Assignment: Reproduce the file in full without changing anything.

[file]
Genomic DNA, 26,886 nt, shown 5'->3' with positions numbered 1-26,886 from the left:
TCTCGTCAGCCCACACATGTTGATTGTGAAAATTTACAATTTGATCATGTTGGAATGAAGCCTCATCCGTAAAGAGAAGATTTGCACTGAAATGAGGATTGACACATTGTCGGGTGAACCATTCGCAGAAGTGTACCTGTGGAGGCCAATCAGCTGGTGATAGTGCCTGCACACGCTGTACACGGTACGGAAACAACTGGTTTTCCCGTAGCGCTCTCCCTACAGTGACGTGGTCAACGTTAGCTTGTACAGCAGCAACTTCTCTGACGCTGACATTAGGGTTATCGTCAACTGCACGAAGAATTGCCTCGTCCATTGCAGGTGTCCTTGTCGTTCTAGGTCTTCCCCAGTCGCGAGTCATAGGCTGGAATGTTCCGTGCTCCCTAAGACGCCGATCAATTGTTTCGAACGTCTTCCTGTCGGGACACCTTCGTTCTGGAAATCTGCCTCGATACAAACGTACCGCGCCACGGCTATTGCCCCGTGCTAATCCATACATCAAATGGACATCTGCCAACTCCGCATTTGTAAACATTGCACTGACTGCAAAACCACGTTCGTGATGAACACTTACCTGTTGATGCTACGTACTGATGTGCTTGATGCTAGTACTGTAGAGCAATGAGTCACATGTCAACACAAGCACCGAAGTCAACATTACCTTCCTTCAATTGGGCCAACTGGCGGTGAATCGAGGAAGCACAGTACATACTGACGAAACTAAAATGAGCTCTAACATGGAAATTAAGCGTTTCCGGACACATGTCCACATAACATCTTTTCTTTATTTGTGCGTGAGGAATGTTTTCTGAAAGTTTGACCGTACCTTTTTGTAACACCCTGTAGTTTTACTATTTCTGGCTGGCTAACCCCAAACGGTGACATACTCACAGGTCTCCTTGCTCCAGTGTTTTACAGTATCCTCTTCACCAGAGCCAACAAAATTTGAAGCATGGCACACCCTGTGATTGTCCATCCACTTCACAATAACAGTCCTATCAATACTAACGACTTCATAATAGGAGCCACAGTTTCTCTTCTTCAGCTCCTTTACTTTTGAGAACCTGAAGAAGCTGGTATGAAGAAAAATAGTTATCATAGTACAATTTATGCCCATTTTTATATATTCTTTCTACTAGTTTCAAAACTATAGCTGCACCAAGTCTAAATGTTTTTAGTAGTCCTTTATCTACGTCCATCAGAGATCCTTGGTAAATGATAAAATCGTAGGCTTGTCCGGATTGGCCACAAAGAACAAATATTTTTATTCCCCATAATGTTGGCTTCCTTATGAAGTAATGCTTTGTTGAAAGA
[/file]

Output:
Genomic DNA, 26,886 nt, shown 5'->3' with positions numbered 1-26,886 from the left:
TCTCGTCAGCCCACACATGTTGATTGTGAAAATTTACAATTTGATCATGTTGGAATGAAGCCTCATCCGTAAAGAGAAGATTTGCACTGAAATGAGGATTGACACATTGTCGGGTGAACCATTCGCAGAAGTGTACCTGTGGAGGCCAATCAGCTGGTGATAGTGCCTGCACACGCTGTACACGGTACGGAAACAACTGGTTTTCCCGTAGCGCTCTCCCTACAGTGACGTGGTCAACGTTAGCTTGTACAGCAGCAACTTCTCTGACGCTGACATTAGGGTTATCGTCAACTGCACGAAGAATTGCCTCGTCCATTGCAGGTGTCCTTGTCGTTCTAGGTCTTCCCCAGTCGCGAGTCATAGGCTGGAATGTTCCGTGCTCCCTAAGACGCCGATCAATTGTTTCGAACGTCTTCCTGTCGGGACACCTTCGTTCTGGAAATCTGCCTCGATACAAACGTACCGCGCCACGGCTATTGCCCCGTGCTAATCCATACATCAAATGGACATCTGCCAACTCCGCATTTGTAAACATTGCACTGACTGCAAAACCACGTTCGTGATGAACACTTACCTGTTGATGCTACGTACTGATGTGCTTGATGCTAGTACTGTAGAGCAATGAGTCACATGTCAACACAAGCACCGAAGTCAACATTACCTTCCTTCAATTGGGCCAACTGGCGGTGAATCGAGGAAGCACAGTACATACTGACGAAACTAAAATGAGCTCTAACATGGAAATTAAGCGTTTCCGGACACATGTCCACATAACATCTTTTCTTTATTTGTGCGTGAGGAATGTTTTCTGAAAGTTTGACCGTACCTTTTTGTAACACCCTGTAGTTTTACTATTTCTGGCTGGCTAACCCCAAACGGTGACATACTCACAGGTCTCCTTGCTCCAGTGTTTTACAGTATCCTCTTCACCAGAGCCAACAAAATTTGAAGCATGGCACACCCTGTGATTGTCCATCCACTTCACAATAACAGTCCTATCAATACTAACGACTTCATAATAGGAGCCACAGTTTCTCTTCTTCAGCTCCTTTACTTTTGAGAACCTGAAGAAGCTGGTATGAAGAAAAATAGTTATCATAGTACAATTTATGCCCATTTTTATATATTCTTTCTACTAGTTTCAAAACTATAGCTGCACCAAGTCTAAATGTTTTTAGTAGTCCTTTATCTACGTCCATCAGAGATCCTTGGTAAATGATAAAATCGTAGGCTTGTCCGGATTGGCCACAAAGAACAAATATTTTTATTCCCCATAATGTTGGCTTCCTTATGAAGTAATGCTTTGTTGAAAGA